Tips for Stress-Free Vet Visits

They just know. Like a child doomed to visit the doctor or (gasp!) the dentist, our pets seem to have a sixth sense about when leaving the house means a visit to the vet.
While some dogs actually love going to say hi to their friendly local vet, many most certainly do not. Why?
The first experience of the vet that most dogs have is during puppyhood and adolescence – when they get their vaccinations and go to be desexed. This is a time when, emotionally, dogs have a heightened response to fear. Anxiety about the vet can be inadvertently socialised into the dog at this time. Add to this the fact that dogs are intuitive and can pick up on the anxieties of other animals at the vet, a vicious cycle can ensue.
How do you know if your pet is anxious?
• Yawning
• Licking lips
• Blinking
• Drooling
• Panting
• Sniffing
• Tense face and body
• Trembling, shaking, fidgeting
• Fur shedding
• Sweaty pads
• Looking away/head down
• Tail between legs
Tips for a Stress Free Vet Visit:
• Take Fido for a walk first (as long as he is not injured or unwell). He will be calmer and happier. You could even walk him to the vet. But don’t only go that way when a vet visit is imminent! We have seen doggies happily walking along with their owners until they realise they are outside the vet – and the brakes go on! Even when the vet is but a place on the route and not the destination… like we said, they just know.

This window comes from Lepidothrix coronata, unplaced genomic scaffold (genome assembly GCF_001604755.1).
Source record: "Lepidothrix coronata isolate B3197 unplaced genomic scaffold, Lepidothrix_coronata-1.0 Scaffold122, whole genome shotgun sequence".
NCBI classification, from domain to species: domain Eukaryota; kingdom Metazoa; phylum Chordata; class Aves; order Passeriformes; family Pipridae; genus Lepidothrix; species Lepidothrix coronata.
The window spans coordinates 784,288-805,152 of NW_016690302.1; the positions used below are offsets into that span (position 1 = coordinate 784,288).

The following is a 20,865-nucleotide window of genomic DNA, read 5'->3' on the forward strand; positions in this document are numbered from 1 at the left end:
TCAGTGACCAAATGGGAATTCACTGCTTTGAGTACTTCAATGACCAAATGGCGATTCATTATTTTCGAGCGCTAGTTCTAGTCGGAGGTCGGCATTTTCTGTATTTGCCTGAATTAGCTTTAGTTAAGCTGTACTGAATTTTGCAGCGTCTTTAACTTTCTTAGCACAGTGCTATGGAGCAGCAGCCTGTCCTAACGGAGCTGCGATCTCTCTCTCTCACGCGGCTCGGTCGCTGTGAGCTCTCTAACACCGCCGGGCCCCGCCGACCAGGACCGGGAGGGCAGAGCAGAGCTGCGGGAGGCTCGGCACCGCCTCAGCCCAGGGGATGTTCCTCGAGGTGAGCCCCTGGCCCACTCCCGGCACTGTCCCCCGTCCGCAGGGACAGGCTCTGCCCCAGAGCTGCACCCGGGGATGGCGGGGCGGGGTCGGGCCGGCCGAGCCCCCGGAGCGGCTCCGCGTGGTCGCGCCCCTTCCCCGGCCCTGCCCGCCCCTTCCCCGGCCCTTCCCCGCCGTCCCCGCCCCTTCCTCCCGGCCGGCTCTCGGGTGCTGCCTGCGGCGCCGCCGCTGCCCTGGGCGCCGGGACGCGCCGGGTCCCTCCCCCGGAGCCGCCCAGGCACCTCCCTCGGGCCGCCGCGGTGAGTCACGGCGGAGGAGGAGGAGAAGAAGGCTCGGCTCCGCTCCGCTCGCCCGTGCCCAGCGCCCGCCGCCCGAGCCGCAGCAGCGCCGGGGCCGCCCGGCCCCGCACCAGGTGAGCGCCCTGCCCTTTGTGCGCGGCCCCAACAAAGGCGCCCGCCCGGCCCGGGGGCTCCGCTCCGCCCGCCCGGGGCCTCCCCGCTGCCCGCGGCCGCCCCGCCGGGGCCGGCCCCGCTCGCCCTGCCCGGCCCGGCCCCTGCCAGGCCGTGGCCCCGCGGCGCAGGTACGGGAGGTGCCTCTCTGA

• Try to visit the vet during a quieter time of day when there will not be so many other animals in the waiting room. Stress is contagious.

• If you have a small dog that is anxious, consider using a carrier – but don’t just bring it out when a visit to the vet is imminent (this is a good tip for cat owners too).

• Remain calm yourself. Your dog will sense any anxiety you are feeling. Try to fake it if you are feeling anything but calm.

• Keep your dog on a short leash in the vet waiting room and give him lots of quiet, gentle attention and reassurance.

• Stay with your dog in the exam room. Your presence will be reassuring and calming.

• Make sure your dog has regular check-ups and is vaccinated every year. Visits on a regular basis, especially for non-stressful concerns such as vaccination, will instil a better expectation for your dog of visiting the vet. Even dropping in to collect flea or worm treatments with your dog but to not actually have a consultation will help. Think of it as desensitising your dog to the vet.

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